This would also harm faith-based adoption providers who will only place children with married, man-woman couples, women's shelters who refuse to admit gender-confused biological males, or a religious hospital that refuses to perform gender transition procedures.
In case their intention to discriminate was not yet clear, the agencies included an entire section on their interpretation of Title VII, the section of federal law prohibiting employment discrimination, according to the Supreme Court's Bostock decision. "The Title VII religious exemption does not permit such organizations to discriminate against workers on the basis of another protected classification ... such as those that might amount to discrimination on the basis of employees' sex."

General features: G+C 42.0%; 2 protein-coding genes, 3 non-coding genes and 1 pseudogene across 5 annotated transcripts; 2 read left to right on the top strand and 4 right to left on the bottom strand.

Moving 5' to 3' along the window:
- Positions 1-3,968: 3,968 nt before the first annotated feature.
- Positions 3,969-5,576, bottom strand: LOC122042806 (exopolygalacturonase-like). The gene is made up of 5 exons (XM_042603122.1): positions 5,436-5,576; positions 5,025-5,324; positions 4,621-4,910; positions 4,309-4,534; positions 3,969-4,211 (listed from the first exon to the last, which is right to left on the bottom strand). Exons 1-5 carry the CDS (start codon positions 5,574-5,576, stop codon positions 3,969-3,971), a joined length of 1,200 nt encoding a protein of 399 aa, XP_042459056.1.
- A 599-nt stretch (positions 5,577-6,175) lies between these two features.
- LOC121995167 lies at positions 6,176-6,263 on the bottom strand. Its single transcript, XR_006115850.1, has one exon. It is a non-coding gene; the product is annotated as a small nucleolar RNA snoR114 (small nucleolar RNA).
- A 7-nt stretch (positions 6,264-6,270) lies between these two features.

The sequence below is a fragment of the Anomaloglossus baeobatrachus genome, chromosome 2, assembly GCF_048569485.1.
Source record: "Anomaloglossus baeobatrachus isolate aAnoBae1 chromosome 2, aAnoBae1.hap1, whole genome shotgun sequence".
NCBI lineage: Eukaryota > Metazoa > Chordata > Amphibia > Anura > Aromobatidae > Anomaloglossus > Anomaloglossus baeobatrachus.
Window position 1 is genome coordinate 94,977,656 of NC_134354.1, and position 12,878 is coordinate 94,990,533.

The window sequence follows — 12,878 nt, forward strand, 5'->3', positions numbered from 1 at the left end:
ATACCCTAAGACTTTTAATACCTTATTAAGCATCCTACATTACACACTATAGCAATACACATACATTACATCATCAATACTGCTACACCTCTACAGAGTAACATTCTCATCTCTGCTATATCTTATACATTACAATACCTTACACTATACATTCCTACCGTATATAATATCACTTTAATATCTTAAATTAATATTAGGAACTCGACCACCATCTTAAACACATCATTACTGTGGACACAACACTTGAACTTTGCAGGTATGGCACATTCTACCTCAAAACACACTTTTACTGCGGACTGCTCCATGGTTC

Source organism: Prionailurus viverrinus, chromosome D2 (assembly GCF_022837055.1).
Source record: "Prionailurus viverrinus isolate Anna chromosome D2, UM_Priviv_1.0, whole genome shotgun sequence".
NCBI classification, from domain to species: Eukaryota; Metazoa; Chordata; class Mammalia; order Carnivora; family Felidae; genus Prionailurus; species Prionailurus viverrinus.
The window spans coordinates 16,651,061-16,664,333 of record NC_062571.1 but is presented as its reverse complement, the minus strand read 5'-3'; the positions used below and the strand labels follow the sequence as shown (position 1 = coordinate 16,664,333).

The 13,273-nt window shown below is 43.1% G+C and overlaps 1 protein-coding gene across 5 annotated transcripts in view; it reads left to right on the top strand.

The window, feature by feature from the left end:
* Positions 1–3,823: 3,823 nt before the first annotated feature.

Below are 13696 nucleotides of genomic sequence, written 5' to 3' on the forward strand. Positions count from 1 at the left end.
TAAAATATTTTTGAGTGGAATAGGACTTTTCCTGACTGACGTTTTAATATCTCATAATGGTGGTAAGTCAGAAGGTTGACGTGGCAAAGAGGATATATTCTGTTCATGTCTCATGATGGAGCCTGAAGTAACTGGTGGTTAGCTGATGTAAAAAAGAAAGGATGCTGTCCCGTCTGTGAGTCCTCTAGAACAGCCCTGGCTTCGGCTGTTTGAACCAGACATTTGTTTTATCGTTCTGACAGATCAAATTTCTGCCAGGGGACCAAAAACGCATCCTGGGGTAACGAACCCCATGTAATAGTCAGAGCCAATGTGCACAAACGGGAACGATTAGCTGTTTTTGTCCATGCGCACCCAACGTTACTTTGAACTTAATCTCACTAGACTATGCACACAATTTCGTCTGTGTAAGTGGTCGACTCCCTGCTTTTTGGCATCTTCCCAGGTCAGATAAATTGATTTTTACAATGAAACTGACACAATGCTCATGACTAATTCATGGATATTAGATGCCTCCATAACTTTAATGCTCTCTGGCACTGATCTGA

They then proceeded to quote from Bostock, a 2020 decision which redefined "sex" to include sexual orientation and gender identity for the purposes of employment law. The agencies make explicit that faith-based providers may not claim a religious exemption against hiring employees who identify as homosexual or transgender.
A final example of the proposed rule's rollback from partnership with faith-based organizations is a redefinition of "indirect Federal financial assistance" (anything, such as vouchers, where the government does not decide where the money is spent) to state that "the availability of adequate secular alternatives is a significant factor in determining whether a program affords true private choice." The agencies clarified that the Supreme Court won't allow them to outright deny applications simply because there are no non-religious options for social support in a geographical area, but they are willing to put in work to find non-religious alternatives.